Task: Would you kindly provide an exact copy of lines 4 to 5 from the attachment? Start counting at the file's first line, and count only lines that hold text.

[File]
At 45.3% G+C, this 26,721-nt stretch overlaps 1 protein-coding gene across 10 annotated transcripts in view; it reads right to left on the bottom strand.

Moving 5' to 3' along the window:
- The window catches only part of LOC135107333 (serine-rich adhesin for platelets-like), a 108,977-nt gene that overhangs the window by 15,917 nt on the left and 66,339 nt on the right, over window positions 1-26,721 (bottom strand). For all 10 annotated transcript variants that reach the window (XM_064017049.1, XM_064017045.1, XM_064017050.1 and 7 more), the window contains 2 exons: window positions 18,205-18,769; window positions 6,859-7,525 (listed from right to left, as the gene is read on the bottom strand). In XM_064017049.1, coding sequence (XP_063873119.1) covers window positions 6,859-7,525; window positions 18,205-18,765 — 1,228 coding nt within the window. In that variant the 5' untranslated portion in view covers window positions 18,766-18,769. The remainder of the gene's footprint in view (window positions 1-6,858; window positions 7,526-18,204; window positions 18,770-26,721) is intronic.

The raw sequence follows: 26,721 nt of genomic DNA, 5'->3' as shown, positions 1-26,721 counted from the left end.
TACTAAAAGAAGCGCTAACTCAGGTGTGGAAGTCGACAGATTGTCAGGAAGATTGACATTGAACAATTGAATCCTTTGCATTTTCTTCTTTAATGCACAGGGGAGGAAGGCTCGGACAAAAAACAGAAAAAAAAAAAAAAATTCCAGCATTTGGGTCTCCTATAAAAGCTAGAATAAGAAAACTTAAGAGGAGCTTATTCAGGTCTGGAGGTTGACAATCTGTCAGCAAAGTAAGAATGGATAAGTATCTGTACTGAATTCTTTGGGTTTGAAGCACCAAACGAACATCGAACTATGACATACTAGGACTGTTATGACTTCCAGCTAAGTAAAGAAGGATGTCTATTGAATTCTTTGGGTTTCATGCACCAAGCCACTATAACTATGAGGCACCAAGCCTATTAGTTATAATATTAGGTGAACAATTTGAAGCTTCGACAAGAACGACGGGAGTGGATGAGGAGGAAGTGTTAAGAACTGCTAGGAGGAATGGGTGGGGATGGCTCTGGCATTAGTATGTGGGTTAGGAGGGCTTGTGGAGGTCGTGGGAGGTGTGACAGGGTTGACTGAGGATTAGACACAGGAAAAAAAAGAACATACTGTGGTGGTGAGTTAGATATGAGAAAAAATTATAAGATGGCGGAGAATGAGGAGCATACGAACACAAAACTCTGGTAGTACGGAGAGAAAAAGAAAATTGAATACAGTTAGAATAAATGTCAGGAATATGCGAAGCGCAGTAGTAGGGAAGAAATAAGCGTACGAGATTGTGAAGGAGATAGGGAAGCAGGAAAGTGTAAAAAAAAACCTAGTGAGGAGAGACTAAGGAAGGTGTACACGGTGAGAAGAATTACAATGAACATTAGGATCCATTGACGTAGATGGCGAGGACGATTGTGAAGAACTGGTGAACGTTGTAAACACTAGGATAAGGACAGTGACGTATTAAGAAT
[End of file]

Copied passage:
The raw sequence follows: 26,721 nt of genomic DNA, 5'->3' as shown, positions 1-26,721 counted from the left end.
TACTAAAAGAAGCGCTAACTCAGGTGTGGAAGTCGACAGATTGTCAGGAAGATTGACATTGAACAATTGAATCCTTTGCATTTTCTTCTTTAATGCACAGGGGAGGAAGGCTCGGACAAAAAACAGAAAAAAAAAAAAAAATTCCAGCATTTGGGTCTCCTATAAAAGCTAGAATAAGAAAACTTAAGAGGAGCTTATTCAGGTCTGGAGGTTGACAATCTGTCAGCAAAGTAAGAATGGATAAGTATCTGTACTGAATTCTTTGGGTTTGAAGCACCAAACGAACATCGAACTATGACATACTAGGACTGTTATGACTTCCAGCTAAGTAAAGAAGGATGTCTATTGAATTCTTTGGGTTTCATGCACCAAGCCACTATAACTATGAGGCACCAAGCCTATTAGTTATAATATTAGGTGAACAATTTGAAGCTTCGACAAGAACGACGGGAGTGGATGAGGAGGAAGTGTTAAGAACTGCTAGGAGGAATGGGTGGGGATGGCTCTGGCATTAGTATGTGGGTTAGGAGGGCTTGTGGAGGTCGTGGGAGGTGTGACAGGGTTGACTGAGGATTAGACACAGGAAAAAAAAGAACATACTGTGGTGGTGAGTTAGATATGAGAAAAAATTATAAGATGGCGGAGAATGAGGAGCATACGAACACAAAACTCTGGTAGTACGGAGAGAAAAAGAAAATTGAATACAGTTAGAATAAATGTCAGGAATATGCGAAGCGCAGTAGTAGGGAAGAAATAAGCGTACGAGATTGTGAAGGAGATAGGGAAGCAGGAAAGTGTAAAAAAAAACCTAGTGAGGAGAGACTAAGGAAGGTGTACACGGTGAGAAGAATTACAATGAACATTAGGATCCATTGACGTAGATGGCGAGGACGATTGTGAAGAACTGGTGAACGTTGTAAACACTAGGATAAGGACAGTGACGTATTAAGAAT